Friday, January 26, 2007

skylines

Vancouver


Someone sent me an e-mail with their 16 favourite skylines in the world. It's a subjective survey, but I thought that I would share it, and put in Vancouver for comparison.

I was looking for info. on Vancouver's building heights, and came up with this (from 2004) -
January 29, 2004
TO: Standing Committee on Planning and Environment
FROM: Director of Current Planning
SUBJECT: Proposed High Building - Height Increase from 300 ft. to 400 ft. 550 Bute
CONSIDERATION: The Director of Current Planning submits the following for consideration:
That the Development Permit Board be advised that Council would favour the proposed
increase in building height to 121.92 m (400 ft.) for the construction of a 43-storey retail/hotel/office/residential building at 550 Bute as submitted under Development Application 407110.
link

Different areas must have different height restrictions, or things seem to have changed quite a bit since then - The Shangri-la will top out at 197 m (646 ft). This puts us in league with some of the more famous skylines of the world vis-a-vis building heights.


The List

1. Hong Kong (Metro/Urban Population: 6.8 million)


39 buildings over 200 metres tall. It also boasts four of the 15 tallest buildings in the world. Hong Kong's skyline shows a large selection of distinct towers, with beautiful night lighting and reflection. This city exemplifies the post-modern skyscraper and skyline. Finally, the mountain backdrop makes this skyline one of the greatest on the planet.


2. Chicago, Illinois (Metro/Urban Population: 8.5 million)


Chicago is the birthplace of the modern skyscraper. When Chicago built its first steel high-rise in 1885, it was not the tallest structure in the world but the first example of a new form of engineering that would change nearly every city on earth. Chicago has 17 buildings over 200 metres tall (three of which are among the top 20 tallest buildings in the world, including the tallest in North America). Chicago has some of the finest mid-century architecture and examples of modern skyscrapers.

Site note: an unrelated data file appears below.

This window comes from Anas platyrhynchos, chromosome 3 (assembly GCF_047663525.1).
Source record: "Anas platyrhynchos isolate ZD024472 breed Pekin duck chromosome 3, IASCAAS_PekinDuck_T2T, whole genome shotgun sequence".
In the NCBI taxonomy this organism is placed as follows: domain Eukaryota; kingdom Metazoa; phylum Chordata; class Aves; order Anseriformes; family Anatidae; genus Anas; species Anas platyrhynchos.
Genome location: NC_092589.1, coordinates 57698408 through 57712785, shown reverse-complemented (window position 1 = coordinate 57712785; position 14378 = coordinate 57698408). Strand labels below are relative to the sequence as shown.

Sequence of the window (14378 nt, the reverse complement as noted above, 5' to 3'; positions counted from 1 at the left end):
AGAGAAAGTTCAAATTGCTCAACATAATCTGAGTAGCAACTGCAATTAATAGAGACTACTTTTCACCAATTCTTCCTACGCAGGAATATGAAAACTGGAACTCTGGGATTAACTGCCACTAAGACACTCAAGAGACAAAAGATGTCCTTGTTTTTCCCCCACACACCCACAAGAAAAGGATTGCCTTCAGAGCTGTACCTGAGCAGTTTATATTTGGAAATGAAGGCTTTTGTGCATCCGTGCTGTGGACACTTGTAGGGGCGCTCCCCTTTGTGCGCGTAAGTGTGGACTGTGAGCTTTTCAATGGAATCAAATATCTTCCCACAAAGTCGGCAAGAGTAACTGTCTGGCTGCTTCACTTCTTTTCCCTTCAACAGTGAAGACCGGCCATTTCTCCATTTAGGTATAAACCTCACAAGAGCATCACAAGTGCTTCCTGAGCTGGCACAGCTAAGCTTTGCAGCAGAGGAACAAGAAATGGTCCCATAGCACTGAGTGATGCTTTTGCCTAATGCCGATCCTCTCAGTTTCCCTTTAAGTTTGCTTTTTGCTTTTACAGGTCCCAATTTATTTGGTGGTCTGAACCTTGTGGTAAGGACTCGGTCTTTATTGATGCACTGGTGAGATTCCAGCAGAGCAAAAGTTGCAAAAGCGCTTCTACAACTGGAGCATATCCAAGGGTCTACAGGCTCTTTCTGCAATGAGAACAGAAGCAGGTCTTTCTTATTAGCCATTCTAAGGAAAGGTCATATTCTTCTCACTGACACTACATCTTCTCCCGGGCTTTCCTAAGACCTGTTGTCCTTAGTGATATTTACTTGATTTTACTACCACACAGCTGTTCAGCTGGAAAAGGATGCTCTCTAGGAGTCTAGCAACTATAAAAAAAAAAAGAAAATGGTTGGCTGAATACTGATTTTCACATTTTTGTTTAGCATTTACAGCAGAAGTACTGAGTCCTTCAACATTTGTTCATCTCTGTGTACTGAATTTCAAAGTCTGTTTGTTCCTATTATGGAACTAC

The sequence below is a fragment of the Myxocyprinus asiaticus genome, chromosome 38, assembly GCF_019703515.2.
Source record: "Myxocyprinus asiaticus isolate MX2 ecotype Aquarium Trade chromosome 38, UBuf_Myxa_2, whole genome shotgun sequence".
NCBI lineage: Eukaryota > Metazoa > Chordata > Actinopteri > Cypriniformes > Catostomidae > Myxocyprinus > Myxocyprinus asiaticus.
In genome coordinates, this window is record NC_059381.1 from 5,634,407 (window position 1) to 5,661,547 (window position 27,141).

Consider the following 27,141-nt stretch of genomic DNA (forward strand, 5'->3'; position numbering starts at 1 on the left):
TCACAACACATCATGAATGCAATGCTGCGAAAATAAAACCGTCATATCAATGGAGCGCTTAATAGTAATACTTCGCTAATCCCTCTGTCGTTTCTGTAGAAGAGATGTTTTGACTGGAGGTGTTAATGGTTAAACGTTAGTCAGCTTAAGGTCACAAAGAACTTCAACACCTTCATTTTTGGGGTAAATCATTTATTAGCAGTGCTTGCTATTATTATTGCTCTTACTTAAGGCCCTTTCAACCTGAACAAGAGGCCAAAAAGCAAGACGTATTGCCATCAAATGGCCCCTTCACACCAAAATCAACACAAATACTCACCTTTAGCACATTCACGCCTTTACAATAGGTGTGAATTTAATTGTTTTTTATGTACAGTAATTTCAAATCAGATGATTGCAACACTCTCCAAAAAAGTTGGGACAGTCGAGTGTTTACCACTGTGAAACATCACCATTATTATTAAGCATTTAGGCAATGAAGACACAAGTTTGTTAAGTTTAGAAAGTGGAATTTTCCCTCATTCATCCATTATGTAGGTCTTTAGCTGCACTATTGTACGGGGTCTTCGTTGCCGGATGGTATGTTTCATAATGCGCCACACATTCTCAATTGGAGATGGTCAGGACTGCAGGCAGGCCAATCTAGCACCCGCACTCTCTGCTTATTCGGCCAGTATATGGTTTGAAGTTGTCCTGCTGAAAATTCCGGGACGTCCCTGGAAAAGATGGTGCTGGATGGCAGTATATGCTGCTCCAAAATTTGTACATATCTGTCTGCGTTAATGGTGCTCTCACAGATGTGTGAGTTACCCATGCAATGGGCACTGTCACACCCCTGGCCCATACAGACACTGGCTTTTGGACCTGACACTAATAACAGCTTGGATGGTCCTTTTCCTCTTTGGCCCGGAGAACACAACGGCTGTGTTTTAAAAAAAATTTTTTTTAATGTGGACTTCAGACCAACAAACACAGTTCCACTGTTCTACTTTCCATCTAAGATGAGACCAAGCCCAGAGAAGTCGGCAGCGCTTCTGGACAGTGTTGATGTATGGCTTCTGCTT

3. Shanghai, China (Metro/Urban Population: 13 million)

Not to be mistaken for a space station, Shanghai is China's biggest and most advanced city, Shanghai was said to be the most cosmopolitan city in the beginning of the 20th century, but lost its glory during the "Mao era". It is now quickly regaining its position as one of the biggest economic powerhouses in the world, as well as a showcase of modern architecture. In Shanghai, you will find 18 structures that are over 200 metres tall, one of which is the insanely tall 468m downtown Oriental Pearl T.V. Tower.


4. New York City (Metro/Urban Population: 21.0 million)

New York City has one of the densest and most diverse skylines, with a huge collection of buildings and building styles. Thanks to Hollywood's obsession with the city, it is also the most easily recognizable skyline in the world. New York City has an amazing 44 buildings over 200 metres - the most in the world. Home of the beautiful Art Deco Chrysler Building, the Empire State building, the Statue of Liberty and the United Nations, New York City is the financial capital of the western world. Upon the completion of the new "Freedom Tower ", it may rank higher on this list.


5. Tokyo, Japan (Metro/Urban Population: 32.0 million - wow! and 30 million pochinko parlours!)

Tokyo is the world's most populated city. Its skyline has a number of unique characteristics that set it apart from other big city skylines, among them 15 structures at over 200 metres tall (including the Tokyo Tower which changes colors every night). But because of the density and vast size of the city, every corner appears to have its own skyline. With the height restrictions and the required red lights that flash atop all mid to tall-sized buildings make the city look spectacular at night. Tokyo is filled with neon lighting and unique, contemporary architecture, and like New York City is also often portrayed in movies for its aesthetic and eye-catching cityscapes.


6. Singapore (Metro/Urban Population: 3.8 million)

One of the best (urban) planned and cleanest metropolitan cities in the world, Singapore looks like an architectural model city come to life. The buildings cannot be higher than 280 metres due to air traffic control restrictions, but that has added a tall (but not too tall) and consistent building height and space pattern that makes this skyline unique: Three buildings are exactly 280 meters tall and 5 others (8 total)stand at just over 200 metres. The buildings are mostly light-colored and there is a large expanse of greenery dotted around the city core. This South-eastern City is definitely in a league of its own.

7. Toronto (Metro/Urban Population: 5.1 million )


Toronto is a meeting place, a crossroads of many cultures and ethnicities. Toronto is downtown Canada, the biggest city in the country with a skyline to match. Toronto has 7 structures in its skyline that stand at over 200 metres, including the astonishingly tall 553 metres, CN Tower, which is often referred to as the tallest freestanding structure in the world. While mostly untrue (because there are taller TV masts in the world), the CN Tower possesses the world's highest observation deck, making this city's skyline one of the most immediately identifiable.


8. Kuala Lumpur (Metro/Urban Population: 1.5 million )